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Franz Marc

Franz Marc

Franz Marc

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Franz Marc (8 February, 1880 – 4 March, 1916) was a German painter and printmaker, one of the key figures of the German Expressionist movement. He was a founding member of Der Blaue Reiter (The Blue Rider), a journal whose name later became synonymous with the circle of artists collaborating in it.

Franz Marc was born in 1880 in Munich, then the capital of the Kingdom of Bavaria. His father, Wilhelm Marc, was a professional landscape painter; his mother, Sophie, was a homemaker and a devout, socially liberal Calvinist.

In 1900 Marc began to study at the Academy of Fine Arts, Munich, where his teachers included Gabriel von Hackl and Wilhelm von Diez. In 1903 and 1907, he spent time in France, particularly in Paris, visiting the museums in the city and copying many paintings, a traditional way for artists to study and develop technique. In Paris, Marc frequented artistic circles, meeting numerous artists and the actress Sarah Bernhardt. He discovered a strong affinity for the work of painter Vincent van Gogh.

In 1906, Marc traveled with his elder brother Paul, a Byzantine expert, to Thessaloniki, Mount Athos, and various other Greek locations. A few years later, in 1910, Marc developed an important friendship with the artist August Macke. In 1910 Marc painted Nude with Cat and Grazing Horses, and showed works in the second exhibition of the Neue Künstlervereinigung (New Artists' Association) at the Thannhauser Galleries in Munich.

In 1911, Marc founded the Der Blaue Reiter journal, which became the center of an artist circle, along with Macke, Wassily Kandinsky, and others who had decided to split off from the Neue Künstlervereinigung movement.

Marc showed several of his works in the first Der Blaue Reiter exhibition at the Thannhauser Galleries in Munich between December 1911 and January 1912. As it was the apex of the German expressionist movement, the exhibit also showed in Berlin, Cologne, Hagen, and Frankfurt. In 1912, Marc met Robert Delaunay, whose use of colour and the futurist method was a major influence on Marc's work; fascinated by futurism and cubism, Marc created art that increasingly was stark and abstract in nature. He painted The Tiger and Red Deer in 1912 and The Tower of Blue Horses, Foxes, and Fate of the Animals in 1913.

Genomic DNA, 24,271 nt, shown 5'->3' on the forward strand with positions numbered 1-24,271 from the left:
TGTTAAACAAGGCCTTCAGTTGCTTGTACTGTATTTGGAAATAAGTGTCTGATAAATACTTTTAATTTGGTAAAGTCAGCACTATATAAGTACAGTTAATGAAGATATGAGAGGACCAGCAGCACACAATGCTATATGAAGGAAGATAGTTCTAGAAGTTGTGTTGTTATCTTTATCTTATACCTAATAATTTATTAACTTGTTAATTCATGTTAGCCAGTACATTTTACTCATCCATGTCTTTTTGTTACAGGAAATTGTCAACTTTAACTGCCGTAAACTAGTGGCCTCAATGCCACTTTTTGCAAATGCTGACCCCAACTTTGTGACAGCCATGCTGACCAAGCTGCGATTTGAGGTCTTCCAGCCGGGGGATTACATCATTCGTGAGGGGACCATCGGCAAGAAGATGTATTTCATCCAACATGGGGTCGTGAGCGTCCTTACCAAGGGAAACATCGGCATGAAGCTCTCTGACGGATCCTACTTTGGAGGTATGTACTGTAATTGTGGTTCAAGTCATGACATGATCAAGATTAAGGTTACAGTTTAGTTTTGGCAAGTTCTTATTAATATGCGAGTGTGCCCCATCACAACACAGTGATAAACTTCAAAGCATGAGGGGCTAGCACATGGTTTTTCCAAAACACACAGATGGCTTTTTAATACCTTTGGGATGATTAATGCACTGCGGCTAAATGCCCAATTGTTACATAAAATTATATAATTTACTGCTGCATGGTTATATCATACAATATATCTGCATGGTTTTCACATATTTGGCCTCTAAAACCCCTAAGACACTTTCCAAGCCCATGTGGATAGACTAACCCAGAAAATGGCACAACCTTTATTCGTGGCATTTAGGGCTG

With the outbreak of World War I in 1914, Marc was drafted into the German Army as a cavalryman. By February 1916, as shown in a letter to his wife, he had gravitated to military camouflage. His technique for hiding artillery from aerial observation was to paint canvas covers in broadly pointillist style. He took pleasure in creating a series of nine such tarpaulin covers in styles varying "from Manet to Kandinsky", suspecting that the latter could be the most effective against aircraft flying at 2000 meters or higher.

After mobilization of the German Army, the government identified notable artists to be withdrawn from combat for their own safety. Marc was on the list but was struck in the head and killed instantly by a shell splinter during the Battle of Verdun in 1916 before orders for reassignment could reach him.

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